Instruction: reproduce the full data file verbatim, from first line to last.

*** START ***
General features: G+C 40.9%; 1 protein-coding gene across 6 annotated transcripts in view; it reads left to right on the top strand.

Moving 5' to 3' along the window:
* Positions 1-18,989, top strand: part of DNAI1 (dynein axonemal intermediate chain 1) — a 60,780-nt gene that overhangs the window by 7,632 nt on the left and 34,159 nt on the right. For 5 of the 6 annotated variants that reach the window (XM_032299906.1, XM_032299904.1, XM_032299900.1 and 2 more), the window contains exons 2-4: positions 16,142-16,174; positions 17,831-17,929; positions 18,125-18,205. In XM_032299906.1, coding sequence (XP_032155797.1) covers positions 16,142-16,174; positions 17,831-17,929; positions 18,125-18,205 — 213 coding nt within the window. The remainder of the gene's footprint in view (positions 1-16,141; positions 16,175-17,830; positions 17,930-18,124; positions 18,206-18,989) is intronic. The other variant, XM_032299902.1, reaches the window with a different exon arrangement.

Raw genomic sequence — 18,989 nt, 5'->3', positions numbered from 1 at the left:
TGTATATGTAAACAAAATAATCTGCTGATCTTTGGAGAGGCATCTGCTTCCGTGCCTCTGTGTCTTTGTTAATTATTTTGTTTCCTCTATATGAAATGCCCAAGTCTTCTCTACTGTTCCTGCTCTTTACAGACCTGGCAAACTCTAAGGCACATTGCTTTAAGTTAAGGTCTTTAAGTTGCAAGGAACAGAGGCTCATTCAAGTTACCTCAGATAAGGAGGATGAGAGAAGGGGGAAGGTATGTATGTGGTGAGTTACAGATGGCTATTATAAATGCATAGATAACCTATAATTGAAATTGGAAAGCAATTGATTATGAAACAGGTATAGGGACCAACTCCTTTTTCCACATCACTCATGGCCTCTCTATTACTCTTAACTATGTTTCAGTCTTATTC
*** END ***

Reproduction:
General features: G+C 40.9%; 1 protein-coding gene across 6 annotated transcripts in view; it reads left to right on the top strand.

Moving 5' to 3' along the window:
* Positions 1-18,989, top strand: part of DNAI1 (dynein axonemal intermediate chain 1) — a 60,780-nt gene that overhangs the window by 7,632 nt on the left and 34,159 nt on the right. For 5 of the 6 annotated variants that reach the window (XM_032299906.1, XM_032299904.1, XM_032299900.1 and 2 more), the window contains exons 2-4: positions 16,142-16,174; positions 17,831-17,929; positions 18,125-18,205. In XM_032299906.1, coding sequence (XP_032155797.1) covers positions 16,142-16,174; positions 17,831-17,929; positions 18,125-18,205 — 213 coding nt within the window. The remainder of the gene's footprint in view (positions 1-16,141; positions 16,175-17,830; positions 17,930-18,124; positions 18,206-18,989) is intronic. The other variant, XM_032299902.1, reaches the window with a different exon arrangement.

Raw genomic sequence — 18,989 nt, 5'->3', positions numbered from 1 at the left:
TGTATATGTAAACAAAATAATCTGCTGATCTTTGGAGAGGCATCTGCTTCCGTGCCTCTGTGTCTTTGTTAATTATTTTGTTTCCTCTATATGAAATGCCCAAGTCTTCTCTACTGTTCCTGCTCTTTACAGACCTGGCAAACTCTAAGGCACATTGCTTTAAGTTAAGGTCTTTAAGTTGCAAGGAACAGAGGCTCATTCAAGTTACCTCAGATAAGGAGGATGAGAGAAGGGGGAAGGTATGTATGTGGTGAGTTACAGATGGCTATTATAAATGCATAGATAACCTATAATTGAAATTGGAAAGCAATTGATTATGAAACAGGTATAGGGACCAACTCCTTTTTCCACATCACTCATGGCCTCTCTATTACTCTTAACTATGTTTCAGTCTTATTC